What? You’re Leaving? But Why?
So you’ve lost another good employee. It’s one of the most frustrating and unpredictable situations that dentists face. Everything is humming along just fine. The schedule is full, production is solid, collections are good. The doctor is happy! Then, as they say, the other shoe drops. A long-term employee – the one who is the expert on treatment presentation, “the closer” if you will, hands in her two weeks’ notice. There’s no hiding your shock and disappointment. WHY is she leaving? She’s one of the good ones! And how is it that you didn’t see it coming? What happened to trigger this?
The scenario is all too common in dental practices in every major city, small town, and growing metropolis. Employee turnover is nothing new; in fact it happens about every 18 months in most dental offices. After the initial shock and feelings of betrayal subside, most dentists shrug their shoulders and resign themselves to the “good help is hard to keep” attitude. As most of you know, it’s even harder to find. Estimates for replacing an employee range from $20,000 to 1.5 times the team member’s annual salary. And when it comes to quality personnel, you’re losing far more than money when they walk out the door.
In working with practices for more than 30 years, we’ve found time and again that when employers ignore problems, it’s the good team members that silently fume and eventually leave. These team members watch as the doctor doesn’t address the negative behaviors of other staff. They become hurt, disappointed, and angry. Eventually they reason that the doctor would prefer to tolerate the bad behaviors at the expense of loyal dedicated staff, so they start looking for job opportunities elsewhere.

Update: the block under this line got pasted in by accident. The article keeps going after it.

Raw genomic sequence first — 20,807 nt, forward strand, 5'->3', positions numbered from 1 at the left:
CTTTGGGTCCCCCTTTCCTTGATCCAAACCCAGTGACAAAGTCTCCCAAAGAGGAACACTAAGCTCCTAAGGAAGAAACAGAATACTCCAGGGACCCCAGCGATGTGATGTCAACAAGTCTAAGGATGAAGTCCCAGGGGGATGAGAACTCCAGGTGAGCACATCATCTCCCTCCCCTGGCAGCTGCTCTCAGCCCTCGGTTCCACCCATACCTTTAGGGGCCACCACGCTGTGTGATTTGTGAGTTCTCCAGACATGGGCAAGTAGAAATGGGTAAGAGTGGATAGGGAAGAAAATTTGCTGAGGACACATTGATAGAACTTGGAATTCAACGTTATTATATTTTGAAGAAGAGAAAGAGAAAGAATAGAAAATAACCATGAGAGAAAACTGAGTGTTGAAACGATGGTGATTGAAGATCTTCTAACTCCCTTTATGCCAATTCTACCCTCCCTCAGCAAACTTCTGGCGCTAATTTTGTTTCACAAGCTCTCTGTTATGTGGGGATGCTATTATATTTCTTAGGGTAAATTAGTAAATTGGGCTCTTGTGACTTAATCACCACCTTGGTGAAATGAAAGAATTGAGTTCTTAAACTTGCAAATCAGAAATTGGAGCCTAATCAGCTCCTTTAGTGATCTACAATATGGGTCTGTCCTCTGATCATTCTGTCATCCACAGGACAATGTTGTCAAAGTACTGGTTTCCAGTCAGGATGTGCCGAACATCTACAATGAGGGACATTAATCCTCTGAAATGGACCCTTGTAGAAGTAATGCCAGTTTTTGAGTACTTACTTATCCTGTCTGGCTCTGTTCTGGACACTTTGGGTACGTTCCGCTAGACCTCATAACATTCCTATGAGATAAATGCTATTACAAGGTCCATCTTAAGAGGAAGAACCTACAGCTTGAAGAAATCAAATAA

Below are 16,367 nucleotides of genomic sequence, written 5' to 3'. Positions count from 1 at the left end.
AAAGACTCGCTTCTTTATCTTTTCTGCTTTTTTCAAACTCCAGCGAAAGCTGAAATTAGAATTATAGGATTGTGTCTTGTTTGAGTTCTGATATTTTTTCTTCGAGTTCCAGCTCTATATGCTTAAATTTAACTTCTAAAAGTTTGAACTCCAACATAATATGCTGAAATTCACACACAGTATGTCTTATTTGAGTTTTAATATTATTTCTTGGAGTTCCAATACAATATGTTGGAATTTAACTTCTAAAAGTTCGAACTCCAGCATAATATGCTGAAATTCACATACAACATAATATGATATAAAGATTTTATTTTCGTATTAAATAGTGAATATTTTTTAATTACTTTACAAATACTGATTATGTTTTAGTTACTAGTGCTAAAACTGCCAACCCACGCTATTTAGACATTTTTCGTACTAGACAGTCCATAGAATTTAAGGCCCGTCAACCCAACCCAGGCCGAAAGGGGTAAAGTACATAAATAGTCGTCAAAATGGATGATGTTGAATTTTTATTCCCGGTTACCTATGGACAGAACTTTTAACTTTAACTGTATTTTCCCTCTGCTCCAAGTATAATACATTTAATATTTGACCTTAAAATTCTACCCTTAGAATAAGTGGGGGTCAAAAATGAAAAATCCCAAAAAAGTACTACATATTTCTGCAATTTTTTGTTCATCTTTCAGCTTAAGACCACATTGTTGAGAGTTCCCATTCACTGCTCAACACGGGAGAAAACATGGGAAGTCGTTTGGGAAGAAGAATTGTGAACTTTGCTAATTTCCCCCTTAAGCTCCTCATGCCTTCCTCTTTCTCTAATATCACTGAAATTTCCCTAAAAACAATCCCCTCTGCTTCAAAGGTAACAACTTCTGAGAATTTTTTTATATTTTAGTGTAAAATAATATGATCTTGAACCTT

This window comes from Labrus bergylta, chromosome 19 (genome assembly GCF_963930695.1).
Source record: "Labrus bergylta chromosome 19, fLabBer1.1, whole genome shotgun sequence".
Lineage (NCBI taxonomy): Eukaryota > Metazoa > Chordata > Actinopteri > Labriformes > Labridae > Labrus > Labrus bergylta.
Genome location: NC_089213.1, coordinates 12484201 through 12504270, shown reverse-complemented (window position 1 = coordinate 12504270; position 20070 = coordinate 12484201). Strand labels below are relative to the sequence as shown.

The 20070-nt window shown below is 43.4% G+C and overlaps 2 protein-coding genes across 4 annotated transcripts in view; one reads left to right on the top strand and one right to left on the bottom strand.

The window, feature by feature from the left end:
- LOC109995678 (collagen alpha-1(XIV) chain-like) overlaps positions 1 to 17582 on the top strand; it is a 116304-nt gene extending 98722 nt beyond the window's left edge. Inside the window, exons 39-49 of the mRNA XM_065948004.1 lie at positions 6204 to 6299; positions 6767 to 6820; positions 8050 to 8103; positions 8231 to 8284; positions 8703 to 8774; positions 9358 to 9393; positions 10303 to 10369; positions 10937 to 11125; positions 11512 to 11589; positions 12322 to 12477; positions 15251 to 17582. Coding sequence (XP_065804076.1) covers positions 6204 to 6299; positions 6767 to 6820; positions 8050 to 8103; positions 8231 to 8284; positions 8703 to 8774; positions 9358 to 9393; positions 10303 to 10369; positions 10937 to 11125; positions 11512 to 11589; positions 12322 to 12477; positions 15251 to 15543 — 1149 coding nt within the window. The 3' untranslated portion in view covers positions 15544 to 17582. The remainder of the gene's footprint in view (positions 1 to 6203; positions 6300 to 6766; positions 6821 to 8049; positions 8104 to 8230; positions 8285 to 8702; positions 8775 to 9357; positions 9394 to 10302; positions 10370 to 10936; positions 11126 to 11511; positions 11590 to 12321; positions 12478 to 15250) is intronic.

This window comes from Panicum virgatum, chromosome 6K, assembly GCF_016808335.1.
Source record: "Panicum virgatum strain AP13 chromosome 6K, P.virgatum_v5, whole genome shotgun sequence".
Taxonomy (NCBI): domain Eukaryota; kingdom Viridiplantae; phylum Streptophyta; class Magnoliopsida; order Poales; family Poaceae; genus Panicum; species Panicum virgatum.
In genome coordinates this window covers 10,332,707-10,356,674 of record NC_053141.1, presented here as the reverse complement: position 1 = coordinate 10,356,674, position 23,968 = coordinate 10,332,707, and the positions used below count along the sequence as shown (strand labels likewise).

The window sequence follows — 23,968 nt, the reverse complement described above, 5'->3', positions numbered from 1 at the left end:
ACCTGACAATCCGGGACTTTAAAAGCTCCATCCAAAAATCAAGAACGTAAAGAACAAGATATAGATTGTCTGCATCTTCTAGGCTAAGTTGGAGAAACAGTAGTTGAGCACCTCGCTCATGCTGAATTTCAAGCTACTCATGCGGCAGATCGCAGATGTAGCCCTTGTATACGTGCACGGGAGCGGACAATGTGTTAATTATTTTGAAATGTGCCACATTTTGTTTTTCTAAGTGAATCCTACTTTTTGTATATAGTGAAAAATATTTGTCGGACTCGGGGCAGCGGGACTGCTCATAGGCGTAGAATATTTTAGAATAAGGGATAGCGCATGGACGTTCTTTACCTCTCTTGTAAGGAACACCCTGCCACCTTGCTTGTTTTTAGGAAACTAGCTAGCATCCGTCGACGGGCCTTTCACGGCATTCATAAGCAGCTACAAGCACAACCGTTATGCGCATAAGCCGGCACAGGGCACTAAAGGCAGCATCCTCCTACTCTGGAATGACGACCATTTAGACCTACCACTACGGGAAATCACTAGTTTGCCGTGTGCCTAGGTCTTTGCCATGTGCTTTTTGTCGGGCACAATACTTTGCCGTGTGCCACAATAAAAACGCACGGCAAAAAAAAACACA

Typically, the high-turnover workplace has a culture that breeds negativity and even sabotage. Interesting research from the University of British Columbia showed that employees are more likely to undermine their peers if they do not feel connected to the group. These individuals can do serious damage. They withhold useful information, spread nasty rumors, and secretly damage their colleagues’ work.
If the doctor/manager isn’t paying attention or is dismissing expressed concerns, s/he is paving the way for good employees to exit. Oftentimes, the doctor simply doesn’t know how to deal with the issues, and neither do the employees.
In most practices, there’s no mechanism or process in place for employees to effectively share concerns or grievances. Typically, most doctors or office managers mistakenly believe that if they claim the office has an “open door policy” they’ve done all that’s necessary to encourage employees to come forward with issues. But team members need to know that if they have concerns or complaints, there are procedures in place in which they can voice them, without fear of punishment.
We encourage practices to implement an “Employee Concerns Policy.” This is a defined procedure in which employees complete a form that is available to them and give it to the doctor, anonymously if they choose. Rather than saying, “We have an open door policy,” the policy needs to say that the employee will be protected if they come forward with a concern. There will not be any retaliation. The purpose is to encourage discussion about the issue. It may be as small a concern as how staff breaks are handled to the more serious issues, such as reporting harassment.
The most important aspect of this is that there is a section in which the employee writes down her/his concern and the doctor writes down the practice’s response to the employee’s concern. The employee knows that the problem will get a response, it won’t just be ignored. A key benefit of this type of process is that it enables the doctor or office manager to learn much more about what’s happening in the practice and among the team. But the greatest benefit is that both employees and the doctor genuinely appreciate the policy because it makes it much easier for the entire team to deal with problems as they arise.
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